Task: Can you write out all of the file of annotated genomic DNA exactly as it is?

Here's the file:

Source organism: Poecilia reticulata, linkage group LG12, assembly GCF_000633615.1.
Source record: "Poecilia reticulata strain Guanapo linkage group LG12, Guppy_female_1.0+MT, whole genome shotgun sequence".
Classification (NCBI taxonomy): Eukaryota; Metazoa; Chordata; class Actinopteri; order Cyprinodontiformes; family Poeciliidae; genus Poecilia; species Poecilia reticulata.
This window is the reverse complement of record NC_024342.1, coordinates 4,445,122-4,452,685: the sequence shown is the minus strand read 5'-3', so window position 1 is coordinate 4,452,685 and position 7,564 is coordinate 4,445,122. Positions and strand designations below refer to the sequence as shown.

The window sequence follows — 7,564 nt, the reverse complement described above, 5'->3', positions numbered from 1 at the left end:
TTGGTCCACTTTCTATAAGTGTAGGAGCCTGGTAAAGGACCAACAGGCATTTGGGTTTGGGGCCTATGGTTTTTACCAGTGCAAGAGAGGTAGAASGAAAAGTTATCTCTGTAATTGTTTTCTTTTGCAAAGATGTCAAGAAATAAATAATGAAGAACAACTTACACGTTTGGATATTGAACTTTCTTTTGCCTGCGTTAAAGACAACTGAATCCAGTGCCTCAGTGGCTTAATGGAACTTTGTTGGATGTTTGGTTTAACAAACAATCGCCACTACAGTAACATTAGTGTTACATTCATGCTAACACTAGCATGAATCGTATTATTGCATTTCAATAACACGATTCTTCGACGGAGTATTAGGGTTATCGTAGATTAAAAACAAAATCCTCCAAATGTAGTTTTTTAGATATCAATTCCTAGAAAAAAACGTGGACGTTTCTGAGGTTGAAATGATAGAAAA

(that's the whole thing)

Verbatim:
Source organism: Poecilia reticulata, linkage group LG12, assembly GCF_000633615.1.
Source record: "Poecilia reticulata strain Guanapo linkage group LG12, Guppy_female_1.0+MT, whole genome shotgun sequence".
Classification (NCBI taxonomy): Eukaryota; Metazoa; Chordata; class Actinopteri; order Cyprinodontiformes; family Poeciliidae; genus Poecilia; species Poecilia reticulata.
This window is the reverse complement of record NC_024342.1, coordinates 4,445,122-4,452,685: the sequence shown is the minus strand read 5'-3', so window position 1 is coordinate 4,452,685 and position 7,564 is coordinate 4,445,122. Positions and strand designations below refer to the sequence as shown.

The window sequence follows — 7,564 nt, the reverse complement described above, 5'->3', positions numbered from 1 at the left end:
TTGGTCCACTTTCTATAAGTGTAGGAGCCTGGTAAAGGACCAACAGGCATTTGGGTTTGGGGCCTATGGTTTTTACCAGTGCAAGAGAGGTAGAASGAAAAGTTATCTCTGTAATTGTTTTCTTTTGCAAAGATGTCAAGAAATAAATAATGAAGAACAACTTACACGTTTGGATATTGAACTTTCTTTTGCCTGCGTTAAAGACAACTGAATCCAGTGCCTCAGTGGCTTAATGGAACTTTGTTGGATGTTTGGTTTAACAAACAATCGCCACTACAGTAACATTAGTGTTACATTCATGCTAACACTAGCATGAATCGTATTATTGCATTTCAATAACACGATTCTTCGACGGAGTATTAGGGTTATCGTAGATTAAAAACAAAATCCTCCAAATGTAGTTTTTTAGATATCAATTCCTAGAAAAAAACGTGGACGTTTCTGAGGTTGAAATGATAGAAAA